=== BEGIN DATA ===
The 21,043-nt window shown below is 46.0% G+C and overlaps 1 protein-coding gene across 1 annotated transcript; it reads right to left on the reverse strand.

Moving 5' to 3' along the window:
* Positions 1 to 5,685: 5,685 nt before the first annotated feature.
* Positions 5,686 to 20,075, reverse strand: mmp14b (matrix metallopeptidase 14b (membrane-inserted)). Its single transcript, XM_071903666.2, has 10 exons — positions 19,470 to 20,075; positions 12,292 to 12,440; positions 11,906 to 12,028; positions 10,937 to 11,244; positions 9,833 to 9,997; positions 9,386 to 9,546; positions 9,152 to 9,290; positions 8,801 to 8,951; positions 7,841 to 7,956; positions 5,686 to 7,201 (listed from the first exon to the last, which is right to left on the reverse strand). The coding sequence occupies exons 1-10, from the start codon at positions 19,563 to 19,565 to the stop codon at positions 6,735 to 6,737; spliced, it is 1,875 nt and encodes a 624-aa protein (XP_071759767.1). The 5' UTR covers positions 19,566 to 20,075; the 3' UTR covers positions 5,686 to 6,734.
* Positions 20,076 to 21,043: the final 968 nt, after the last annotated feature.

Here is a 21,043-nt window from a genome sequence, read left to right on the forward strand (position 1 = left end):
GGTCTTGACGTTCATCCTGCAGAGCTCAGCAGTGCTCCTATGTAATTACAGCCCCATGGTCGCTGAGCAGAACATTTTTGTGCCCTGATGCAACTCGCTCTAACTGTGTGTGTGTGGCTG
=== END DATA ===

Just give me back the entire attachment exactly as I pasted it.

The 21,043-nt window shown below is 46.0% G+C and overlaps 1 protein-coding gene across 1 annotated transcript; it reads right to left on the reverse strand.

Moving 5' to 3' along the window:
* Positions 1 to 5,685: 5,685 nt before the first annotated feature.
* Positions 5,686 to 20,075, reverse strand: mmp14b (matrix metallopeptidase 14b (membrane-inserted)). Its single transcript, XM_071903666.2, has 10 exons — positions 19,470 to 20,075; positions 12,292 to 12,440; positions 11,906 to 12,028; positions 10,937 to 11,244; positions 9,833 to 9,997; positions 9,386 to 9,546; positions 9,152 to 9,290; positions 8,801 to 8,951; positions 7,841 to 7,956; positions 5,686 to 7,201 (listed from the first exon to the last, which is right to left on the reverse strand). The coding sequence occupies exons 1-10, from the start codon at positions 19,563 to 19,565 to the stop codon at positions 6,735 to 6,737; spliced, it is 1,875 nt and encodes a 624-aa protein (XP_071759767.1). The 5' UTR covers positions 19,566 to 20,075; the 3' UTR covers positions 5,686 to 6,734.
* Positions 20,076 to 21,043: the final 968 nt, after the last annotated feature.

Here is a 21,043-nt window from a genome sequence, read left to right on the forward strand (position 1 = left end):
GGTCTTGACGTTCATCCTGCAGAGCTCAGCAGTGCTCCTATGTAATTACAGCCCCATGGTCGCTGAGCAGAACATTTTTGTGCCCTGATGCAACTCGCTCTAACTGTGTGTGTGTGGCTG